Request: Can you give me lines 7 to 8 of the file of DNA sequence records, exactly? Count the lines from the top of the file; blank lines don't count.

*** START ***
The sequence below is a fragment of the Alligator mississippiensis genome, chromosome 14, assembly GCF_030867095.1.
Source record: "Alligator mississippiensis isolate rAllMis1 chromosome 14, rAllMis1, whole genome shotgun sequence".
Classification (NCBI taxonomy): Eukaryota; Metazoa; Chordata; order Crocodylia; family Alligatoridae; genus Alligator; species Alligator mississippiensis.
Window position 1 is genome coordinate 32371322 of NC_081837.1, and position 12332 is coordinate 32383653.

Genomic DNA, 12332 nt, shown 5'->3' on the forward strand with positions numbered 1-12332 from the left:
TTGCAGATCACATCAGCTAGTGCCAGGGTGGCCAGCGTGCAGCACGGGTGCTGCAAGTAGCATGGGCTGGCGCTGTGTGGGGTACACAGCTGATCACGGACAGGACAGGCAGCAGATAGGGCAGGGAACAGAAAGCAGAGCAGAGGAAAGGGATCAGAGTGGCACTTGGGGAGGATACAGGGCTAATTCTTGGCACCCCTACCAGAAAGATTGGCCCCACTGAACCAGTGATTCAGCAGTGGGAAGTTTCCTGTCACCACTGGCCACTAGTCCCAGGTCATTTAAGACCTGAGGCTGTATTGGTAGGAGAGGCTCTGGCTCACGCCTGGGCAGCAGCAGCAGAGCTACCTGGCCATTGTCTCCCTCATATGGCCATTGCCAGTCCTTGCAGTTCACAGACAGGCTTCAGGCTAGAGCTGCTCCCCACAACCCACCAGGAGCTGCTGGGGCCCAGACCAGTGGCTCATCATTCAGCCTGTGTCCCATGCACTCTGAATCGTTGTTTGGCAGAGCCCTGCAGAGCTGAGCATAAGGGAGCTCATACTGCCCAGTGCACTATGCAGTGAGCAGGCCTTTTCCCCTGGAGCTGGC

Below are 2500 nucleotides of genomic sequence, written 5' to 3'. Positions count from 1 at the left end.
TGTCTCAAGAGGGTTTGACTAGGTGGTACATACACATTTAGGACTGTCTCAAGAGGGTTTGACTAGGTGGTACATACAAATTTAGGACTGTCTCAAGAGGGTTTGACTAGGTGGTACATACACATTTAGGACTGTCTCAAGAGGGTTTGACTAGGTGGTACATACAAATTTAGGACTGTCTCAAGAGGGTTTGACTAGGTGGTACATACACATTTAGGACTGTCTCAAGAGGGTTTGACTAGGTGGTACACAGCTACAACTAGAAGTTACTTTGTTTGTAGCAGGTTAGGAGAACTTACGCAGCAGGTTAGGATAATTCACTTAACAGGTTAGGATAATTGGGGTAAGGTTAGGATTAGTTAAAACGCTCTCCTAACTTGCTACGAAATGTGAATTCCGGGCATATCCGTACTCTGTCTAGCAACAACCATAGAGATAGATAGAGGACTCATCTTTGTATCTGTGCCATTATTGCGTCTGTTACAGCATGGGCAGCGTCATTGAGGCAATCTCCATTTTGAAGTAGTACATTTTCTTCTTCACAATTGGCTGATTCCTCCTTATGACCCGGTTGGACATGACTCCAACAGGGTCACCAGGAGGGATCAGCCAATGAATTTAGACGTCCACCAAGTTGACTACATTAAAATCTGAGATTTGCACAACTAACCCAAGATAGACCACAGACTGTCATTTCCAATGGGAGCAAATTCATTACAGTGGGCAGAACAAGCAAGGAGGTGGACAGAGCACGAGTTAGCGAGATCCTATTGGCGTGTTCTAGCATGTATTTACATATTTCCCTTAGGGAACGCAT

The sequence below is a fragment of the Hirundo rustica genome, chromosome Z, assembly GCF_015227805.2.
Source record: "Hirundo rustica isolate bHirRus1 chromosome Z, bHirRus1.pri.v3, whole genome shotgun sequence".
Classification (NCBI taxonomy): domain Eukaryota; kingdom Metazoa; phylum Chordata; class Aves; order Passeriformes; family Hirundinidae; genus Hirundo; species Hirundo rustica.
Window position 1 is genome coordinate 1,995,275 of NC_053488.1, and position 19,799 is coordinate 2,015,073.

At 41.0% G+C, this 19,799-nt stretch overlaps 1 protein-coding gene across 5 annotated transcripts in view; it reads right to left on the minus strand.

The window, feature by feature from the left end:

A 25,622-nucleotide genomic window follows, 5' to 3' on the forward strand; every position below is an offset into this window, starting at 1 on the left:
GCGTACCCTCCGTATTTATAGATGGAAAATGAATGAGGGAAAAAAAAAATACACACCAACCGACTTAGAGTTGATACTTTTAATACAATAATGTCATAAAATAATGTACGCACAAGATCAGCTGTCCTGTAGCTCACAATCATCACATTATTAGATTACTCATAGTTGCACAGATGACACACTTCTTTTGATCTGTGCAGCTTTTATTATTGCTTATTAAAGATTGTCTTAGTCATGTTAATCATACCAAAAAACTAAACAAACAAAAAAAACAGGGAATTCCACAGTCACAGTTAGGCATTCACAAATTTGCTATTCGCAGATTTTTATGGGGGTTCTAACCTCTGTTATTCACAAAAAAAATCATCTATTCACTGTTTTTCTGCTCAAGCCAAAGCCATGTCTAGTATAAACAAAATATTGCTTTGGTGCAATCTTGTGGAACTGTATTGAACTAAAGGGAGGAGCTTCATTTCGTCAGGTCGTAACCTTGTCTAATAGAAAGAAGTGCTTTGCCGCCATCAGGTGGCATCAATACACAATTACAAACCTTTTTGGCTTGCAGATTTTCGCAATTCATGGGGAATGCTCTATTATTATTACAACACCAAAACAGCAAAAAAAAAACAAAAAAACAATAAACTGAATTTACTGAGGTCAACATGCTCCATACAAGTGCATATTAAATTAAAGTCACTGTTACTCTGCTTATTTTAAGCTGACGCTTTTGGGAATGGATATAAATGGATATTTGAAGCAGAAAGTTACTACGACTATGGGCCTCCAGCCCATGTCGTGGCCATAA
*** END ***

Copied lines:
Below are 2500 nucleotides of genomic sequence, written 5' to 3'. Positions count from 1 at the left end.
TGTCTCAAGAGGGTTTGACTAGGTGGTACATACACATTTAGGACTGTCTCAAGAGGGTTTGACTAGGTGGTACATACAAATTTAGGACTGTCTCAAGAGGGTTTGACTAGGTGGTACATACACATTTAGGACTGTCTCAAGAGGGTTTGACTAGGTGGTACATACAAATTTAGGACTGTCTCAAGAGGGTTTGACTAGGTGGTACATACACATTTAGGACTGTCTCAAGAGGGTTTGACTAGGTGGTACACAGCTACAACTAGAAGTTACTTTGTTTGTAGCAGGTTAGGAGAACTTACGCAGCAGGTTAGGATAATTCACTTAACAGGTTAGGATAATTGGGGTAAGGTTAGGATTAGTTAAAACGCTCTCCTAACTTGCTACGAAATGTGAATTCCGGGCATATCCGTACTCTGTCTAGCAACAACCATAGAGATAGATAGAGGACTCATCTTTGTATCTGTGCCATTATTGCGTCTGTTACAGCATGGGCAGCGTCATTGAGGCAATCTCCATTTTGAAGTAGTACATTTTCTTCTTCACAATTGGCTGATTCCTCCTTATGACCCGGTTGGACATGACTCCAACAGGGTCACCAGGAGGGATCAGCCAATGAATTTAGACGTCCACCAAGTTGACTACATTAAAATCTGAGATTTGCACAACTAACCCAAGATAGACCACAGACTGTCATTTCCAATGGGAGCAAATTCATTACAGTGGGCAGAACAAGCAAGGAGGTGGACAGAGCACGAGTTAGCGAGATCCTATTGGCGTGTTCTAGCATGTATTTACATATTTCCCTTAGGGAACGCAT